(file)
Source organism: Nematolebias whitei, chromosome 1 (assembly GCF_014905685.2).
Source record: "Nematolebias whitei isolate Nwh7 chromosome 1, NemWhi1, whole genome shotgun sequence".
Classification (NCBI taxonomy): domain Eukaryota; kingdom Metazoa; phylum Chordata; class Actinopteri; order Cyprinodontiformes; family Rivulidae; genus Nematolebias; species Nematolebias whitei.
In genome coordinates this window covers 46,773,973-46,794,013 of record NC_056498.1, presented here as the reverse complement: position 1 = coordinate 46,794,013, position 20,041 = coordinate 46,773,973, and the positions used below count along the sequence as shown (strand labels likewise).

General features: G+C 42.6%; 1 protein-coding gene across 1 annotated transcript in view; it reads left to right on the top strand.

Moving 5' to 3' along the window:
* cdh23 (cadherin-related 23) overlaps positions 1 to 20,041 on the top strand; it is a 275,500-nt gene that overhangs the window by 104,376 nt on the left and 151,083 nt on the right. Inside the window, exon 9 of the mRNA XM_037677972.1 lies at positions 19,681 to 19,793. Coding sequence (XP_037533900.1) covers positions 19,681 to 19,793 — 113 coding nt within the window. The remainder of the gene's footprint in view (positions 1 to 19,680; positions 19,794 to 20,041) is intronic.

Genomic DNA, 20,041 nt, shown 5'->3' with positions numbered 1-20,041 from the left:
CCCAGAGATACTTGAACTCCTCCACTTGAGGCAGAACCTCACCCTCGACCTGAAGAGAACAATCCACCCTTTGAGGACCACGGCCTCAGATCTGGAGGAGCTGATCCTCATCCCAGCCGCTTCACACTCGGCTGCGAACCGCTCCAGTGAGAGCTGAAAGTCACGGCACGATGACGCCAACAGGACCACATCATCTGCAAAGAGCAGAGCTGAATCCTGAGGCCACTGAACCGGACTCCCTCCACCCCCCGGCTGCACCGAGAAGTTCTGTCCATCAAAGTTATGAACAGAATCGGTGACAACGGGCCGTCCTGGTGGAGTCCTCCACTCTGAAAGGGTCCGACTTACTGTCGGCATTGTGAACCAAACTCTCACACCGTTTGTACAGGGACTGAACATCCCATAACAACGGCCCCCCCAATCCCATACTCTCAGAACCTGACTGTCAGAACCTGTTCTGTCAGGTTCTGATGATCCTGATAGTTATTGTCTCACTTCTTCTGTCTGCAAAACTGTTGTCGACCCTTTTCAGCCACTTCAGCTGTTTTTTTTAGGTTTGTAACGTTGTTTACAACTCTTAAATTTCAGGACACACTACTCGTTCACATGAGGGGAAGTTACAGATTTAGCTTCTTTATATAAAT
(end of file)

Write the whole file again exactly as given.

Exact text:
Source organism: Nematolebias whitei, chromosome 1 (assembly GCF_014905685.2).
Source record: "Nematolebias whitei isolate Nwh7 chromosome 1, NemWhi1, whole genome shotgun sequence".
Classification (NCBI taxonomy): domain Eukaryota; kingdom Metazoa; phylum Chordata; class Actinopteri; order Cyprinodontiformes; family Rivulidae; genus Nematolebias; species Nematolebias whitei.
In genome coordinates this window covers 46,773,973-46,794,013 of record NC_056498.1, presented here as the reverse complement: position 1 = coordinate 46,794,013, position 20,041 = coordinate 46,773,973, and the positions used below count along the sequence as shown (strand labels likewise).

General features: G+C 42.6%; 1 protein-coding gene across 1 annotated transcript in view; it reads left to right on the top strand.

Moving 5' to 3' along the window:
* cdh23 (cadherin-related 23) overlaps positions 1 to 20,041 on the top strand; it is a 275,500-nt gene that overhangs the window by 104,376 nt on the left and 151,083 nt on the right. Inside the window, exon 9 of the mRNA XM_037677972.1 lies at positions 19,681 to 19,793. Coding sequence (XP_037533900.1) covers positions 19,681 to 19,793 — 113 coding nt within the window. The remainder of the gene's footprint in view (positions 1 to 19,680; positions 19,794 to 20,041) is intronic.

Genomic DNA, 20,041 nt, shown 5'->3' with positions numbered 1-20,041 from the left:
CCCAGAGATACTTGAACTCCTCCACTTGAGGCAGAACCTCACCCTCGACCTGAAGAGAACAATCCACCCTTTGAGGACCACGGCCTCAGATCTGGAGGAGCTGATCCTCATCCCAGCCGCTTCACACTCGGCTGCGAACCGCTCCAGTGAGAGCTGAAAGTCACGGCACGATGACGCCAACAGGACCACATCATCTGCAAAGAGCAGAGCTGAATCCTGAGGCCACTGAACCGGACTCCCTCCACCCCCCGGCTGCACCGAGAAGTTCTGTCCATCAAAGTTATGAACAGAATCGGTGACAACGGGCCGTCCTGGTGGAGTCCTCCACTCTGAAAGGGTCCGACTTACTGTCGGCATTGTGAACCAAACTCTCACACCGTTTGTACAGGGACTGAACATCCCATAACAACGGCCCCCCCAATCCCATACTCTCAGAACCTGACTGTCAGAACCTGTTCTGTCAGGTTCTGATGATCCTGATAGTTATTGTCTCACTTCTTCTGTCTGCAAAACTGTTGTCGACCCTTTTCAGCCACTTCAGCTGTTTTTTTTAGGTTTGTAACGTTGTTTACAACTCTTAAATTTCAGGACACACTACTCGTTCACATGAGGGGAAGTTACAGATTTAGCTTCTTTATATAAAT